Rei Kawakubo by Lovisa Molund

 

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Rei Kawakubo had a special vision in mind when she created Comme des Garçons in Tokyo in 1969 that extended beyond clothing. In a interview for Vogue, Kawakubo said “ It is true to say that I ‘design’ the company, not just clothes”[1], and ever since the beginning she has been in control of everything regarding her business. With an input in various aspects as graphic design, advertising and store interior she considers them all to be a part of one vision. Rei Kawakubo never studied to be a fashion designer, instead she studied art and literature. With a few internships within fashion and self-taught knowledge on how to make clothes she started her own label; perhaps always following her own will is her key to success. [2] With its radical designs (think shapeless silhouettes in a black and white colour scheme) at the time, Comme des Garçons quickly established as a controversial name within the fashion industry.

Kawakubo describe her creative process as coming from one single word. To quote her in her recent System Magazine interview, she gives us a general understanding of her opinion on the sources of her inspirations:

“Going around museums and galleries, seeing films, talking to people, seeing new shops, looking at silly magazines, taking an interest in the activities of people in the street, looking at art, traveling: all these things are not useful, all these things do not help me, do not give me any direct stimulation to help my search for something new. And neither does fashion history. The reason is all these things above already exist.”[3]

Kawakubo never starts a collection with some historical, cultural or social reference; it is just this one word that is her main source of inspiration. After she found the word for a project she avoided developing it in any logical way, instead she though about the opposites of the word, or something different to it.[4]

Kawakubo definetly has something different about her; she has won several awards, held many exhibitions and had several books written about her. Her vision can be seen through everything she creates from clothes to furniture, architecture, interiors and the former magazine Six. All these factors have established Rei Kawakubo to be one of the most important, innovative and influential designers in the 20th century. A title she still has today.[5]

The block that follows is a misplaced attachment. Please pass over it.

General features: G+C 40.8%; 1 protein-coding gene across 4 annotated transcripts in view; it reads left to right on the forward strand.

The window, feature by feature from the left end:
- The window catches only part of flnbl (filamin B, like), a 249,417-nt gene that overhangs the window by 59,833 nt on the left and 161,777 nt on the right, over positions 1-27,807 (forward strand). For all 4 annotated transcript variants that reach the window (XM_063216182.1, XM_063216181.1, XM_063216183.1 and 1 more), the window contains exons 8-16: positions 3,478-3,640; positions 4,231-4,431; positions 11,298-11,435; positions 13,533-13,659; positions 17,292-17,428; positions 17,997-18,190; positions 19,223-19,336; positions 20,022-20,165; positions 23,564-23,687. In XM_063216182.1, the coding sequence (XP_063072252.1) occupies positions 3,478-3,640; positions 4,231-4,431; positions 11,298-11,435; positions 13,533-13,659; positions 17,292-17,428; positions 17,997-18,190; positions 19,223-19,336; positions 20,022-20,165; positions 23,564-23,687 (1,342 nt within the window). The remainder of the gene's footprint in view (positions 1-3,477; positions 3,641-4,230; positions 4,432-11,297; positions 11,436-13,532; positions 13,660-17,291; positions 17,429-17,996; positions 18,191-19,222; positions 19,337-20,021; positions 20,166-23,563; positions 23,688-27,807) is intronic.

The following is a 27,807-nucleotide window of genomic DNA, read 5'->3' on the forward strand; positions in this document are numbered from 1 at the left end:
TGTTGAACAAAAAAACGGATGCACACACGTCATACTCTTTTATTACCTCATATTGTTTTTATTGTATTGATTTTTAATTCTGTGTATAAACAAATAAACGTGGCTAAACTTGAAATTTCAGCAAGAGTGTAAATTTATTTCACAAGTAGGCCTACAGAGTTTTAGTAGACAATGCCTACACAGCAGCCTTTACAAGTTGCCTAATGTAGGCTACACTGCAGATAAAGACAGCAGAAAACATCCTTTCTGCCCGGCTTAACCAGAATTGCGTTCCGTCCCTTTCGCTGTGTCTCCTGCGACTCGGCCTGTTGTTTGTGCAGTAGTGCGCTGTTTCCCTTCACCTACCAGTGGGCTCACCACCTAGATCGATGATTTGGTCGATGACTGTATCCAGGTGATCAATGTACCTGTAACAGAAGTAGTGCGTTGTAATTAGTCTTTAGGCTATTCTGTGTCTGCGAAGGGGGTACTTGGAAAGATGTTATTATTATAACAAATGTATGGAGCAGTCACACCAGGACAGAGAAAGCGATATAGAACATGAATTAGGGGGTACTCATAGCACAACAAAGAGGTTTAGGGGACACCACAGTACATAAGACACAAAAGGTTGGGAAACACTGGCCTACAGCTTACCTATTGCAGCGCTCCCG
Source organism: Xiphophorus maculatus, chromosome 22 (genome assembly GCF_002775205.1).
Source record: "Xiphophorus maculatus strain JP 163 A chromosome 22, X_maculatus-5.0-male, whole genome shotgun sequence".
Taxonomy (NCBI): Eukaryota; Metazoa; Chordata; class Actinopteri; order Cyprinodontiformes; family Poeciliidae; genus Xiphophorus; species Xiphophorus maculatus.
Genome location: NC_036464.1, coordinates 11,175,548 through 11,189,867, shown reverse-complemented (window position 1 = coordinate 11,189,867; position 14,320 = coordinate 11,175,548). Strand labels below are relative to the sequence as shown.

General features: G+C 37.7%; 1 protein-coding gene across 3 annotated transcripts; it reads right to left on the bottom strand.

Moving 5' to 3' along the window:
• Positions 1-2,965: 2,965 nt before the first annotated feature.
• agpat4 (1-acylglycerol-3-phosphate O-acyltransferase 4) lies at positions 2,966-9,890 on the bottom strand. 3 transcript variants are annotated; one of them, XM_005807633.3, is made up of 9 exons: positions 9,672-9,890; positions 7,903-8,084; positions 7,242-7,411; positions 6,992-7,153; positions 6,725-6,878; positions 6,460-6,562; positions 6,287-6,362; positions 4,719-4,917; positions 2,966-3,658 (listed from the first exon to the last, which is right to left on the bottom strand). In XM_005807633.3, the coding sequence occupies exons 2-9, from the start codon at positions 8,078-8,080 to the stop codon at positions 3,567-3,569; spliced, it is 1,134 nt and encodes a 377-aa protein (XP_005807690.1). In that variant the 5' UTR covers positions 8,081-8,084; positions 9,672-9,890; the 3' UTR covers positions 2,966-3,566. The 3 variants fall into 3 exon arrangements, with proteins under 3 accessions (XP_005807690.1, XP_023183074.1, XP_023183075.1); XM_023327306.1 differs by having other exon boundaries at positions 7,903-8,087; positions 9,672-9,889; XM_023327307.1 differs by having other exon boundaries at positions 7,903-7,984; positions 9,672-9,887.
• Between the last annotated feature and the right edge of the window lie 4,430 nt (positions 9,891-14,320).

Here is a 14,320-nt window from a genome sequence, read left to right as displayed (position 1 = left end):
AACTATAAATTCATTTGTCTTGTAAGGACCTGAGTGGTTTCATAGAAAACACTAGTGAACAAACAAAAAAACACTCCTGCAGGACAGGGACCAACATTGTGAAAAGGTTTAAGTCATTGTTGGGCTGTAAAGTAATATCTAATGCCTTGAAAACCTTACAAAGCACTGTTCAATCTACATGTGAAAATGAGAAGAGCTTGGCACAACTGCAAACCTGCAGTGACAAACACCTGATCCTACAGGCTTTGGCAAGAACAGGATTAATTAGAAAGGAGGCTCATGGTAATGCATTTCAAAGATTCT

BIBLIOGRAPHY

Interview Magazine,Ronnie Cooke Newhouse, ”Rei Kawakubo”(2014), accessed May 4, 2014

http://www.interviewmagazine.com/fashion/rei-kawakubo/#_

New York Magazine, Amy Odell, ”Rei Kawakubo-I am not a Femenist” (2009) accessed May 2, 2014

http://nymag.com/thecut/2009/06/rei_kawakubo_i_am_not_a_femini.html

Paul Smith, ”Rei Kawakubo: The First Lady of Fashion”(2014), accessed May 2,2014

http://www.dazeddigital.com/fashion/article/18727/1/rei-kawakubo-the-first-lady-of-fashion

System Magazine “The Rules Are In My Head – Rei KawaKubo, (2014) accessed May 3, 2014

http://www.system-magazine.com/

Voguepedia, Comme des Garcons” accessed May 3, 2013

http://www.vogue.com/voguepedia/Comme_des_Garcons

 

[1] Voguepedia, Comme des Garcons” accessed May 3, 2013 http://www.vogue.com/voguepedia/Comme_des_Garcons

[2] Interview Magazine,Ronnie Cooke Newhouse, ”Rei Kawakubo”(2014), accessed May 4, 2014 http://www.interviewmagazine.com/fashion/rei-kawakubo/#_

[3] System Magazine “The Rules Are In My Head – Rei KawaKubo, (2014) accessed May 3, 2014 http://www.system-magazine.com/

[4] New York Magazine, Amy Odell, ”Rei Kawakubo-I am not a Femenist” (2009) accessed May 2, 2014 ”http://nymag.com/thecut/2009/06/rei_kawakubo_i_am_not_a_femini.html

[5] Paul Smith, ”Rei Kawakubo: The First Lady of Fashion”(2014), accessed May 2,2014 http://www.dazeddigital.com/fashion/article/18727/1/rei-kawakubo-the-first-lady-of-fashion

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